In the previous meeting, the Sounders never seemed to figure out LAFC’s press. They insisted on playing through the pressure — often with their centerbacks — and could not sustain any sort of attack despite having nearly 60 percent of the possession.
This time, the Sounders seemed more happy to cede possession and were more likely to try to play over the pressure than through it. The Sounders were pinned in their own end for a good deal of the first 10 minutes or so, but then scored on one of their first forays into the LAFC end and were never seriously troubled again.
Although Schmetzer insisted the plan was still to “play out of the back”, the Sounders at the very least added a few wrinkles. One was dropping João Paulo all the way into the penalty area to receive passes from Stefan Frei. The first example of this was shortly before the early goal and it was repeated at least five times in the first half. That also had the effect of allowing Gustav Svensson to concentrate his activity higher up the pitch where he was more able to clog passing lanes.
2 games against LAFC, 2 very different heat/touch maps for Gustav Svensson.— Susie Rantz ️ (@SusieRants) August 31, 2020
Pinned back most of the first match. Much higher % of touches in the middle third in game 2.#Sounders pic.twitter.com/blhOjRyKbI
More generally, the Sounders were less interested in starting their buildup with the centerbacks. In the first meeting, Xavier Arreaga and Shane O’Neill accounted for 18% of all the Sounders passing. This time, O’Neill and Yeimar Gómez Andrade accounted for just 11.5%, collectively attempting 46 fewer passes.
The difference is also illustrated by Frei’s passing. In the earlier meeting, he attempted just 12 passes of 40 yards or more. On Sunday, he made 30 such pass attempts. Notably, Frei also completed a much higher percentage of his long passes (53.3-33.3) in the second meeting, suggesting they were more often deliberate.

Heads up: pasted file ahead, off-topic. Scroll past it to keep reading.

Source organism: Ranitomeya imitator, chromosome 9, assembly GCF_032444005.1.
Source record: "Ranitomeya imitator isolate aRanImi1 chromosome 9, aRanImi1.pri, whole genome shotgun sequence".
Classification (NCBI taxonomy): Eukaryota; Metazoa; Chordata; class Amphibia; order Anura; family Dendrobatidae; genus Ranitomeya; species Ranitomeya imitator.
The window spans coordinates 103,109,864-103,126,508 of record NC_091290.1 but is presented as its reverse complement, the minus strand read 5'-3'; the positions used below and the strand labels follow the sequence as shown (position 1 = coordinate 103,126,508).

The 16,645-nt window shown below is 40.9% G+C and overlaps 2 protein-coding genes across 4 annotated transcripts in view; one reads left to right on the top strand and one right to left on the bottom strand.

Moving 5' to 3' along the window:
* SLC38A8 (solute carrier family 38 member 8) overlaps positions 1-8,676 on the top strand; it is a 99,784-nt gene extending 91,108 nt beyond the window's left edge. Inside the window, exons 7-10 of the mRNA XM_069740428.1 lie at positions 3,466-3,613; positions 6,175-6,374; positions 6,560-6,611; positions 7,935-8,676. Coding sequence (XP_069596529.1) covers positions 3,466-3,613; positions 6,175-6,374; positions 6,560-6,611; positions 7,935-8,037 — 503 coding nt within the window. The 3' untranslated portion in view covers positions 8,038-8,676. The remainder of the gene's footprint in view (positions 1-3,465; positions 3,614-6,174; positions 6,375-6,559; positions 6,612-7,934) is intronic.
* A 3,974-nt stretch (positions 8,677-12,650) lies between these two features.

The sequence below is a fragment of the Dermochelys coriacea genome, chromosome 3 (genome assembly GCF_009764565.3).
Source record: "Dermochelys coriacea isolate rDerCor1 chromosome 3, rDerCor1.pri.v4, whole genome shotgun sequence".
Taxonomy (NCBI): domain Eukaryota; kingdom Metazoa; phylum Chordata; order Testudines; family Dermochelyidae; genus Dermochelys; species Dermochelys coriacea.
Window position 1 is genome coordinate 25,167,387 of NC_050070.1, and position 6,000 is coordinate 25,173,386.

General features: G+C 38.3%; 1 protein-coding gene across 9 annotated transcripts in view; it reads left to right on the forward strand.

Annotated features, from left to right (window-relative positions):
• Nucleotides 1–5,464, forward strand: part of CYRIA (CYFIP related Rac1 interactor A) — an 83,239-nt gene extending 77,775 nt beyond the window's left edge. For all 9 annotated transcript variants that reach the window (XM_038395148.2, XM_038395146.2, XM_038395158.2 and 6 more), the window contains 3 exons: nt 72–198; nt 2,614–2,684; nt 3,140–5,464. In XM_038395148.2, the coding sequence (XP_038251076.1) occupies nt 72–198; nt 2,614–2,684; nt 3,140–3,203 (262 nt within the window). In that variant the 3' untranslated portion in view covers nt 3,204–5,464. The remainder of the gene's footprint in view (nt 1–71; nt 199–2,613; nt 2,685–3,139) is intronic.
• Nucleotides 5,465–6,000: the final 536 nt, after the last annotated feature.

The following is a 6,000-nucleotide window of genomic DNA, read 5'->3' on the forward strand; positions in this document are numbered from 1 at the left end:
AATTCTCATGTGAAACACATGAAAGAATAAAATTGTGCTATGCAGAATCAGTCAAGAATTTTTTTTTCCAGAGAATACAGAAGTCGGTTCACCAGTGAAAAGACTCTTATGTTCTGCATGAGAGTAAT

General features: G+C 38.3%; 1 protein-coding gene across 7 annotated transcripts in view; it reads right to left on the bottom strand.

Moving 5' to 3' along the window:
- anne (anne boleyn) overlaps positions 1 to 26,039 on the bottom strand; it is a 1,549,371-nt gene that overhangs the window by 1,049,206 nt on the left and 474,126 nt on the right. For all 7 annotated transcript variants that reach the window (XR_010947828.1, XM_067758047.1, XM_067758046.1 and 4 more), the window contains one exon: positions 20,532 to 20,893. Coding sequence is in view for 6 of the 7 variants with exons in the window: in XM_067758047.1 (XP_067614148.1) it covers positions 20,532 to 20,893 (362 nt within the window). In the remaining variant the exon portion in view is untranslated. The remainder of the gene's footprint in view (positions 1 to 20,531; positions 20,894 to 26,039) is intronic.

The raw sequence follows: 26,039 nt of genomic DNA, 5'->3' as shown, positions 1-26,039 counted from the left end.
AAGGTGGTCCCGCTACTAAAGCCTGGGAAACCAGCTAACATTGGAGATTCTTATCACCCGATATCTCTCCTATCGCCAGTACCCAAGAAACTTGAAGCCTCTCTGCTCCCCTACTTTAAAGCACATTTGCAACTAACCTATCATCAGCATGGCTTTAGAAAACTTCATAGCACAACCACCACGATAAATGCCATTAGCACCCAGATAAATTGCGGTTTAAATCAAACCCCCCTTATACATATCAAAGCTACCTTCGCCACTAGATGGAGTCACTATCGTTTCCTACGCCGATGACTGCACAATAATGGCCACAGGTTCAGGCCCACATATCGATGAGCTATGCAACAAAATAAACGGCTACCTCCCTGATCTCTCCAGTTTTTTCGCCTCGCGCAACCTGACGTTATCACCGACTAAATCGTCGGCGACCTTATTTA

Whatever the Sounders sacrificed in possession, they were able to more than make up with in chances created. Especially in the second half, the Sounders were constantly out on the break and forcing LAFC to defend running toward their goal.
None of this suggests the Sounders are suddenly a Route 1 team. As recently as last week, they employed very different methods to unlock a Portland Timbers defense that was more inclined to sit in and look for counters. What it shows is a tactical flexibility that should be seen as a very exciting evolution to Schmetzer’s approach to winning soccer games.
Speaking of JP...
The single biggest difference between the two meetings has to be the presence of João Paulo. While he was helpful in possession by dropping deep, he still managed to serve his role of midfield defensive disruptor and even got involved in the offense when the opportunity presented itself.
João Paulo led the Sounders with five successful tackles and added three interceptions while leading the team with two key passes and an assist. It was all summed up perfectly on the Sounders’ third goal where he intercepts a pass, works a nice give-and-go and then delivers an inch-perfect ball to Jordan Morris.
Here's the full sequence on Morris' second goal. From kickoff to score it take 15 seconds. pic.twitter.com/7yuCLY3ODp— Sounder At Heart (@sounderatheart) August 31, 2020
This was João Paulo at his absolute best. The Sounders are now 3-0-1 in the four MLS matches he’s started, with João Paulo contributing two assists and a ton of defensive activity. If the Sounders can get that kind of production out of their defensive midfield, good things lie ahead.